I’ve Broken All Ten

Exodus 20:1-4, 7-9, 12-20 – The 17th Sunday of Ordinary Time – for Sunday, October 5, 2014

“I am the Lord your God, who brought you out of Egypt, out of the house of slavery. You must have no other gods before me…” (Exodus 20:2-3)

Moses with tablets of the Ten Commandments, painting by Rembrandt, (1659)
Moses with tablets of the Ten Commandments, painting by Rembrandt, (1659)

When teaching classes in churches, I occasionally tested students on the Ten Commandments.

Write ‘em down.

Right now.


No sneaking a peek at the twentieth chapter of Exodus. No furtive glances at your neighbor’s efforts. No searching the Internet. No asking leading questions of me, the guy giving the pop quiz.

The Ten Commandments are easy to remember. There’s only ten, and so you never exceed the need for the readily available opposable thumbs (2) and flexible fingers (8). Furthermore, even the most verbose of the commandments can be crash-dieted to a reasonable handful of words.

The post-quiz review was enlightening . . .

Which one(s) did you forget?

What order did you put them in?

Did you add a “new” commandment? (In my experience, youth and adults often substituted a variation of the golden rule—treat your neighbor as yourself—for one of the traditional Godly edicts in Exodus.

Isn’t #3 all about not using four-letter curses with God’s name at the beginning, middle, or end? (Nope, not at all . . . unless you disagree with me! What do you believe #3 means?)

Is killing acceptable during a declared war? Or, to use, Augustine’s and Aquinas’s theological reasoning, in “a just war?” What’s the difference between murder and killing? What if I didn’t mean to kill someone? What about killing to save another’s life? Is killing a mosquito (or Bambi, the innocent deer) the same as a killing a human?

Why isn’t there something about honoring children? (Such a childish question!)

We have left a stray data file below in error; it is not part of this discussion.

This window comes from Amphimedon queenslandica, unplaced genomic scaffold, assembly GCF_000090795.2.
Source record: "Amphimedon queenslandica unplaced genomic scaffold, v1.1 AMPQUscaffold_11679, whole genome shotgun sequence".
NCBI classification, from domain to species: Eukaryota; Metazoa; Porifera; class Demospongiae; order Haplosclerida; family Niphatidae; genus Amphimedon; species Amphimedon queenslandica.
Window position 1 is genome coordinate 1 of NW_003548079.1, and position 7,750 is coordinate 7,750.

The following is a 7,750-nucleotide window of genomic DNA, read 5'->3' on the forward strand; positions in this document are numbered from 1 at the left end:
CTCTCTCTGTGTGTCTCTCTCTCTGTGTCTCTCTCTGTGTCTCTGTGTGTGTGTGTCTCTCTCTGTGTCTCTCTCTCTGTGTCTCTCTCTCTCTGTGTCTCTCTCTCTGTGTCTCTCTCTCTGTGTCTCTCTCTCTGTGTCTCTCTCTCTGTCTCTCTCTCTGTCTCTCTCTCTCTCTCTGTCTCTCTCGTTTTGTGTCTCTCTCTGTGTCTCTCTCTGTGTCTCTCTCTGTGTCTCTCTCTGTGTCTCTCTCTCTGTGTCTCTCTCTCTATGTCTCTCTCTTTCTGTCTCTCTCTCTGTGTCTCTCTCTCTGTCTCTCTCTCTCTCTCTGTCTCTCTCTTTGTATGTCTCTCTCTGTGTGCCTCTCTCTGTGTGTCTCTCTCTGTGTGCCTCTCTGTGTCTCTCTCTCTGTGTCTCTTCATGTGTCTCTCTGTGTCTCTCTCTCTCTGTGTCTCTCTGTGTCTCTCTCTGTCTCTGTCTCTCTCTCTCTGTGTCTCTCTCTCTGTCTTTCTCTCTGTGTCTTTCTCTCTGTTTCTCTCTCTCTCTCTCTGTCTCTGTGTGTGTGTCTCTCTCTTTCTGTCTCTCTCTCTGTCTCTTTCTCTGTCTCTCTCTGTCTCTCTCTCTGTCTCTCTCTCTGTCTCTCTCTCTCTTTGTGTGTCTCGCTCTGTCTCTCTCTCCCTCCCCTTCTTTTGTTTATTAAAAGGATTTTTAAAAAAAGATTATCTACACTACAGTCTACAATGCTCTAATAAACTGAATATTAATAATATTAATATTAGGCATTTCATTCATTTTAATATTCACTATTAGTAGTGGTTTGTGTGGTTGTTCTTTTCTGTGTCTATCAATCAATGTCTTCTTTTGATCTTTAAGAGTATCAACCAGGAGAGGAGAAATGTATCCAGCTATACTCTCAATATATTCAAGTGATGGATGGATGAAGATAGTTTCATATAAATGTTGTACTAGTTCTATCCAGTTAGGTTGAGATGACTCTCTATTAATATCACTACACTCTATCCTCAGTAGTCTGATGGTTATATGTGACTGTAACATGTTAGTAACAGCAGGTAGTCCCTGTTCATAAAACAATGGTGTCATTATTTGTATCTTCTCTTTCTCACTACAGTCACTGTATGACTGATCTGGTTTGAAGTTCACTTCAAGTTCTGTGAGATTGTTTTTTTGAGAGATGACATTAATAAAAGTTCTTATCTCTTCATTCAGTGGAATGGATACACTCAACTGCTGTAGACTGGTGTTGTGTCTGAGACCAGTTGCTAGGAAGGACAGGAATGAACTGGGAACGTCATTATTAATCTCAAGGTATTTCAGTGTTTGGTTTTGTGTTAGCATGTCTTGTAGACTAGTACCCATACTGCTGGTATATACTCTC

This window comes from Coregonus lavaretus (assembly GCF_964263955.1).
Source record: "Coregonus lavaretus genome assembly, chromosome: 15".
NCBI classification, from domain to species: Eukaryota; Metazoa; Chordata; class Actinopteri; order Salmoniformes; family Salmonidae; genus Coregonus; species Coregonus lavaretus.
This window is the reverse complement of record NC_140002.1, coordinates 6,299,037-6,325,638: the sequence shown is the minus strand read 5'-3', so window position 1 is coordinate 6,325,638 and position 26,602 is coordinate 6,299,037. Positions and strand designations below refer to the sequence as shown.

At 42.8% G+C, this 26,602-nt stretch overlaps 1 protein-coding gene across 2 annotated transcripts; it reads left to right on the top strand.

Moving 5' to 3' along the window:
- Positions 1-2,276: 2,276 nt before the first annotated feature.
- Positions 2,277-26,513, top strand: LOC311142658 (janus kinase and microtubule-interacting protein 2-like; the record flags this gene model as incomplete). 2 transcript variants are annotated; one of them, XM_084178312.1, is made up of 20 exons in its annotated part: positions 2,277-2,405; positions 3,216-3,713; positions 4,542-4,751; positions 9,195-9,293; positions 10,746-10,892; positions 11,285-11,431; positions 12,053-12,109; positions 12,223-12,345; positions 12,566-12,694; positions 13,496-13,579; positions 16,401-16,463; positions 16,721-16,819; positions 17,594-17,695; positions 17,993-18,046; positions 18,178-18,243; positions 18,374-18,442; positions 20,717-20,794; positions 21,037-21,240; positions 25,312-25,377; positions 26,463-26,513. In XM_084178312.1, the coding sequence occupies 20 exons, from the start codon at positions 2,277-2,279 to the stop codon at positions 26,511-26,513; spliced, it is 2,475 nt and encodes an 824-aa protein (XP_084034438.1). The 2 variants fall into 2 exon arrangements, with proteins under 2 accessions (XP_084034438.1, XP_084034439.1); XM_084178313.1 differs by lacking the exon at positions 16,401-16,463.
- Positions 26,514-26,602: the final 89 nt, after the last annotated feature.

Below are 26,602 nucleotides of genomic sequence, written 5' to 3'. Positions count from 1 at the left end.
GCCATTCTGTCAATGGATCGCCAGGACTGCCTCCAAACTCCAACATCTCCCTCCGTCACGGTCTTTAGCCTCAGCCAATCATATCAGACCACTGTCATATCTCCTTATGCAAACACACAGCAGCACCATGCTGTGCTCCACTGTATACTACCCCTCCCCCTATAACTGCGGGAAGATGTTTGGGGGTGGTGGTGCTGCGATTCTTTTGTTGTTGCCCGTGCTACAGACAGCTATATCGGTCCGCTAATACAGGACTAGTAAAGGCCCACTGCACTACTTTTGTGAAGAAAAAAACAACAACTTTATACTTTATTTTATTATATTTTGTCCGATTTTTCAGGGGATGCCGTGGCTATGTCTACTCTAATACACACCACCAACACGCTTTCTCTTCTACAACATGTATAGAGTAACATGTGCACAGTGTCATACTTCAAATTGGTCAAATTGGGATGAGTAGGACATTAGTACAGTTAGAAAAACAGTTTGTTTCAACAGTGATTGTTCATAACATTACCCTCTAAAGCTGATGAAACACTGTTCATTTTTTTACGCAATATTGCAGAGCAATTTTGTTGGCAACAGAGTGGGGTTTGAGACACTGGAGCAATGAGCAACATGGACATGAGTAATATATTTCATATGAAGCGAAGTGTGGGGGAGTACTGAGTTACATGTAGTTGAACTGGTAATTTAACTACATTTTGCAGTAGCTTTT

On and on the questions and wonderings and opinions and confusions would go. The Ten Commandments, as ancient as the dirt on Mount Horeb, are remarkably simple to understand. They are also portable, memorable, comprehensive, compatible with diverse faith traditions, as culturally neutral as they are specific to new or different cultures, and a list that is faithfully relevant for each person right here and now.

How many have you broken?

Me? I’ve broken all ten.

I’ve also kept all ten.

I am a sinner. God is a forgiver.

I strive for perfection. Perfection is impossible.

Were the Ten Commandments immutable rules? Were they a flexible or an inflexible boundary for relationships? Did they represent Holy or holey ordinances? Were all ten divine longings, an almighty dream of the distant future between Creator and creation?

ElizabethBarbossaIn 2003’s The Pirates of the Caribbean, the pirate Barbossa explained to Elizabeth,

First, your return to shore was not part of our negotiations nor our agreement so I must do nothing. And secondly, you must be a pirate for the pirate’s code to apply and you’re not. And thirdly, the code is more what you’d call “guidelines” than actual rules.

That’s it. Godly guidelines. Try these commandments, and they’ll help you through the day. Take a commandment with a swig of water and aspirin, get some rest, and soon you’ll feel better.

What continues to amaze me is how unavoidable each rule is. And I do use the present tense “is” over the past tense “was.” I don’t believe the Commandments are mere guidelines, but they do guide every decision I have ever made. There is nothing that you or I do, regardless of faith tradition—or lack of faith tradition—that isn’t encompassed by these ten. Even if you are a card-carrying atheist and X-out out the first four (the ones directly about God), those final six will confront you with what is the best way to live, whether it’s a thousand years ago, or in today’s Beijing, Baghdad, or Boston.

It is fun to give a pop quiz on the top ten. We forget one or more, we add one or more, we substitute a this for a that, we precisely order them as printed in Exodus or list them randomly to reveal our own disorder. It’s fun and revealing to lobby for an eleventh commandment . . . what should be added? It’s intriguing to see how people shrink the sentences down to one or two words (Do not testify falsely against your neighbor . . . becomes the blunt . . . No lies!).

We can play all day with these familiar commandments. And yet they are the most serious and important part of each day.

I have broken them all because I am but a human.

And I try to follow them today, here and now, because I long to be fully human.

(Rembrandt painting image from here; Pirates of the Caribbean image from here.)

Print Friendly, PDF & Email


Leave a Reply

Your email address will not be published.

This site uses Akismet to reduce spam. Learn how your comment data is processed.